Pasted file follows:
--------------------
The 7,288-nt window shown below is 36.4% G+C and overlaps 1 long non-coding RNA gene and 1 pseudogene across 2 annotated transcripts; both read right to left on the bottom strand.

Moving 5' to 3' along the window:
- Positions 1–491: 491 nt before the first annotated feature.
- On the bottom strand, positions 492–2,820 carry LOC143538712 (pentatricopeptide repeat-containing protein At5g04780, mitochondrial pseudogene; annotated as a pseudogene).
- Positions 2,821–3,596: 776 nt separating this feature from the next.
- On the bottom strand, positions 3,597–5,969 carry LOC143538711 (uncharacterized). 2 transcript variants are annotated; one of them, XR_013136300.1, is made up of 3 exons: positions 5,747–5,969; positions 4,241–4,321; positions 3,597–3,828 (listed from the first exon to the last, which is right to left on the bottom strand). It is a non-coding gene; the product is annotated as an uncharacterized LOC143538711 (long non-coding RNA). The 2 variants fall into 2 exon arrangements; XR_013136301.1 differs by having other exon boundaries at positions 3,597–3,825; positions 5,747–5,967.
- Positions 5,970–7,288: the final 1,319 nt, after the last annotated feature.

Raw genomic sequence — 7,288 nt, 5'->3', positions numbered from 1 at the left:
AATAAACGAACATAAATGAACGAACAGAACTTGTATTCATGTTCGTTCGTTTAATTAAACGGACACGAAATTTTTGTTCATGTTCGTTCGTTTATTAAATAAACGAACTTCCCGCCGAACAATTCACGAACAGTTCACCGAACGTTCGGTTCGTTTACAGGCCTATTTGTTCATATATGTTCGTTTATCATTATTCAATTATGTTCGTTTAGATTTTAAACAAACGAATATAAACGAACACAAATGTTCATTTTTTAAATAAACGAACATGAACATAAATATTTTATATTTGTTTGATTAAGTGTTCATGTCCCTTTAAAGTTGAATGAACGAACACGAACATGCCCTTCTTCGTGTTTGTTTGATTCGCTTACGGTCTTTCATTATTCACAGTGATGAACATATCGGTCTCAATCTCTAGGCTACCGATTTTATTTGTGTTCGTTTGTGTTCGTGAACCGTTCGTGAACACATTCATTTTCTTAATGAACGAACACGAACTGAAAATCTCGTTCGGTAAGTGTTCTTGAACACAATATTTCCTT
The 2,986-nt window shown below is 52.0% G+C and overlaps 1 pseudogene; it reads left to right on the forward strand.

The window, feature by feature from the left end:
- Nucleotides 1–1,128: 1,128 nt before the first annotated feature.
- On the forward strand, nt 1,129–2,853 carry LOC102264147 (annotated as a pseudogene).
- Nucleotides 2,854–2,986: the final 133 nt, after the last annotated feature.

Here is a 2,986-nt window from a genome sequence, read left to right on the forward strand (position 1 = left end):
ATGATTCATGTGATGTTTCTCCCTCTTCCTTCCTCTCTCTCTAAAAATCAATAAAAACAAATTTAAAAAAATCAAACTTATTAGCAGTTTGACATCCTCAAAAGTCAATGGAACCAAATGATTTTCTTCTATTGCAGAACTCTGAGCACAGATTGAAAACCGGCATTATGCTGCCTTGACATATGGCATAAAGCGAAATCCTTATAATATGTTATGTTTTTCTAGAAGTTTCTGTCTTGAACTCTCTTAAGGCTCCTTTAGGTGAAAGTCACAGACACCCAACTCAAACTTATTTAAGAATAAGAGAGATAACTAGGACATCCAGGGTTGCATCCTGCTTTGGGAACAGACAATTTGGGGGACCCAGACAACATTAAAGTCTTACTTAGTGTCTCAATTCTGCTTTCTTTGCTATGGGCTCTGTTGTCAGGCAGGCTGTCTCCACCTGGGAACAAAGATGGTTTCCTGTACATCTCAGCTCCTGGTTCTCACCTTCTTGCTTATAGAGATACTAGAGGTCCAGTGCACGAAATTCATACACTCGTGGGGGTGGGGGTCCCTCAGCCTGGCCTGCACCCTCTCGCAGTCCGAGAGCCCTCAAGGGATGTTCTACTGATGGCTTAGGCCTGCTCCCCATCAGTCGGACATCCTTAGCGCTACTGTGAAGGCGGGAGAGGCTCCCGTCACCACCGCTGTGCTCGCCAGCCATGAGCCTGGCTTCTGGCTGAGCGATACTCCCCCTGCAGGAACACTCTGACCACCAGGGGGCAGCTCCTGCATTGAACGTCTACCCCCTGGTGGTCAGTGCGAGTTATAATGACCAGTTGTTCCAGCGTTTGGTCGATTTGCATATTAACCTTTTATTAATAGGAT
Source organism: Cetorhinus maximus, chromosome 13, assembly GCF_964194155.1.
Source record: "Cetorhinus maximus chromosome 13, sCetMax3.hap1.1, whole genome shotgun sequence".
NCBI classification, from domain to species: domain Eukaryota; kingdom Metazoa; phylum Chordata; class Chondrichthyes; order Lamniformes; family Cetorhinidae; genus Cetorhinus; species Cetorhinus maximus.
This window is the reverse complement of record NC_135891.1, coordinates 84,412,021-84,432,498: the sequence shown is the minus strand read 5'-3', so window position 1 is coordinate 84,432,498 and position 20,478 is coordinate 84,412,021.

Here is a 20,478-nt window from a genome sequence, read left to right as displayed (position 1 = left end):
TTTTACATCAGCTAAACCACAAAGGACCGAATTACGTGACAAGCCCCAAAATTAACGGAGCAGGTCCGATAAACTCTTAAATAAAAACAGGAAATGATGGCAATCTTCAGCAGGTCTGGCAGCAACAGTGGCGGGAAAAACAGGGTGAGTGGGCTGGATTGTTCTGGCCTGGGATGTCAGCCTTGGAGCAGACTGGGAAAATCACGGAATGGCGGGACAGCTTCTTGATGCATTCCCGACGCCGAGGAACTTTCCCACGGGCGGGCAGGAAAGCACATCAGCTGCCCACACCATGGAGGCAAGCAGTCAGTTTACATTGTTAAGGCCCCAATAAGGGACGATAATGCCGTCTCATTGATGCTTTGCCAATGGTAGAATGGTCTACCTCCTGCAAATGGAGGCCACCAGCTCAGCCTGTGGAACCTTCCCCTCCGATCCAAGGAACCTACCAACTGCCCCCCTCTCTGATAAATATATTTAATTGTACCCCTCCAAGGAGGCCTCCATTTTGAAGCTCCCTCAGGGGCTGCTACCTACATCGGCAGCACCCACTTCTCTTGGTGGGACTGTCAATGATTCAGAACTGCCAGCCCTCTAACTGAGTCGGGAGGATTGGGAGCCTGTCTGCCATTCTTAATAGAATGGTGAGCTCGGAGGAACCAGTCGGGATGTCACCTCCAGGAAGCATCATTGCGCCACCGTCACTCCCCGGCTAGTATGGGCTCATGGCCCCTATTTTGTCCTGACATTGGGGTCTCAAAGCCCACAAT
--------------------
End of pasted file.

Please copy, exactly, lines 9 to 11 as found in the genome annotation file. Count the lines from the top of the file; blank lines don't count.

AATAAACGAACATAAATGAACGAACAGAACTTGTATTCATGTTCGTTCGTTTAATTAAACGGACACGAAATTTTTGTTCATGTTCGTTCGTTTATTAAATAAACGAACTTCCCGCCGAACAATTCACGAACAGTTCACCGAACGTTCGGTTCGTTTACAGGCCTATTTGTTCATATATGTTCGTTTATCATTATTCAATTATGTTCGTTTAGATTTTAAACAAACGAATATAAACGAACACAAATGTTCATTTTTTAAATAAACGAACATGAACATAAATATTTTATATTTGTTTGATTAAGTGTTCATGTCCCTTTAAAGTTGAATGAACGAACACGAACATGCCCTTCTTCGTGTTTGTTTGATTCGCTTACGGTCTTTCATTATTCACAGTGATGAACATATCGGTCTCAATCTCTAGGCTACCGATTTTATTTGTGTTCGTTTGTGTTCGTGAACCGTTCGTGAACACATTCATTTTCTTAATGAACGAACACGAACTGAAAATCTCGTTCGGTAAGTGTTCTTGAACACAATATTTCCTT
The 2,986-nt window shown below is 52.0% G+C and overlaps 1 pseudogene; it reads left to right on the forward strand.

The window, feature by feature from the left end: